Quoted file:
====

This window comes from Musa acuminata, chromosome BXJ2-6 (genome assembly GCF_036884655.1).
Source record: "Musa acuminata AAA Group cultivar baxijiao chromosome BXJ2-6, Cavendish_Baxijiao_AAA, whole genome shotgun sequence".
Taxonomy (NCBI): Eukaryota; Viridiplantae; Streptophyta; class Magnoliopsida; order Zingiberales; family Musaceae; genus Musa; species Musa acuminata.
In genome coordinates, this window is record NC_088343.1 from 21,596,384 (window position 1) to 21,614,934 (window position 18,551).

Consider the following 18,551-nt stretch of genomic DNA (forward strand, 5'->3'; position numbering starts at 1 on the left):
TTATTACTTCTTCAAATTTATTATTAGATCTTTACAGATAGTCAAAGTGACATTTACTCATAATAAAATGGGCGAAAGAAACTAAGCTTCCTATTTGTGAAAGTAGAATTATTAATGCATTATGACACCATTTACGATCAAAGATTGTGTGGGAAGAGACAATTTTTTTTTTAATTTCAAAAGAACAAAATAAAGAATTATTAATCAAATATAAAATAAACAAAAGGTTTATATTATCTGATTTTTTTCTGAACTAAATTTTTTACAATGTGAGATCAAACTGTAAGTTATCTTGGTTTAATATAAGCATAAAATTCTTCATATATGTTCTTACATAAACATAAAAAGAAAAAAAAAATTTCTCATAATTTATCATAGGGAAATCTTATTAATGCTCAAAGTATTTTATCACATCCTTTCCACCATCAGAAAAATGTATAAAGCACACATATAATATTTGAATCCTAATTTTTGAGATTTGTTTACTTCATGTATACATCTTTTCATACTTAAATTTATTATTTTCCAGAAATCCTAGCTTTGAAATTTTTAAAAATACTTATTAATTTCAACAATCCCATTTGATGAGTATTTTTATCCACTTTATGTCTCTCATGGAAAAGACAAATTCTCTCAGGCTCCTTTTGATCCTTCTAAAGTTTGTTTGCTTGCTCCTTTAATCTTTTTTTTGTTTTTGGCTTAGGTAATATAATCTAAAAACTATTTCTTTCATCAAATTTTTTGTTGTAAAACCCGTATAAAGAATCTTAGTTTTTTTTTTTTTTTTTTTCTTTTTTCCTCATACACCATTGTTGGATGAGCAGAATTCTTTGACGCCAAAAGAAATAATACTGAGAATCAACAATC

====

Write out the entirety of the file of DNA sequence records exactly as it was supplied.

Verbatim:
This window comes from Musa acuminata, chromosome BXJ2-6 (genome assembly GCF_036884655.1).
Source record: "Musa acuminata AAA Group cultivar baxijiao chromosome BXJ2-6, Cavendish_Baxijiao_AAA, whole genome shotgun sequence".
Taxonomy (NCBI): Eukaryota; Viridiplantae; Streptophyta; class Magnoliopsida; order Zingiberales; family Musaceae; genus Musa; species Musa acuminata.
In genome coordinates, this window is record NC_088343.1 from 21,596,384 (window position 1) to 21,614,934 (window position 18,551).

Consider the following 18,551-nt stretch of genomic DNA (forward strand, 5'->3'; position numbering starts at 1 on the left):
TTATTACTTCTTCAAATTTATTATTAGATCTTTACAGATAGTCAAAGTGACATTTACTCATAATAAAATGGGCGAAAGAAACTAAGCTTCCTATTTGTGAAAGTAGAATTATTAATGCATTATGACACCATTTACGATCAAAGATTGTGTGGGAAGAGACAATTTTTTTTTTAATTTCAAAAGAACAAAATAAAGAATTATTAATCAAATATAAAATAAACAAAAGGTTTATATTATCTGATTTTTTTCTGAACTAAATTTTTTACAATGTGAGATCAAACTGTAAGTTATCTTGGTTTAATATAAGCATAAAATTCTTCATATATGTTCTTACATAAACATAAAAAGAAAAAAAAAATTTCTCATAATTTATCATAGGGAAATCTTATTAATGCTCAAAGTATTTTATCACATCCTTTCCACCATCAGAAAAATGTATAAAGCACACATATAATATTTGAATCCTAATTTTTGAGATTTGTTTACTTCATGTATACATCTTTTCATACTTAAATTTATTATTTTCCAGAAATCCTAGCTTTGAAATTTTTAAAAATACTTATTAATTTCAACAATCCCATTTGATGAGTATTTTTATCCACTTTATGTCTCTCATGGAAAAGACAAATTCTCTCAGGCTCCTTTTGATCCTTCTAAAGTTTGTTTGCTTGCTCCTTTAATCTTTTTTTTGTTTTTGGCTTAGGTAATATAATCTAAAAACTATTTCTTTCATCAAATTTTTTGTTGTAAAACCCGTATAAAGAATCTTAGTTTTTTTTTTTTTTTTTTTCTTTTTTCCTCATACACCATTGTTGGATGAGCAGAATTCTTTGACGCCAAAAGAAATAATACTGAGAATCAACAATC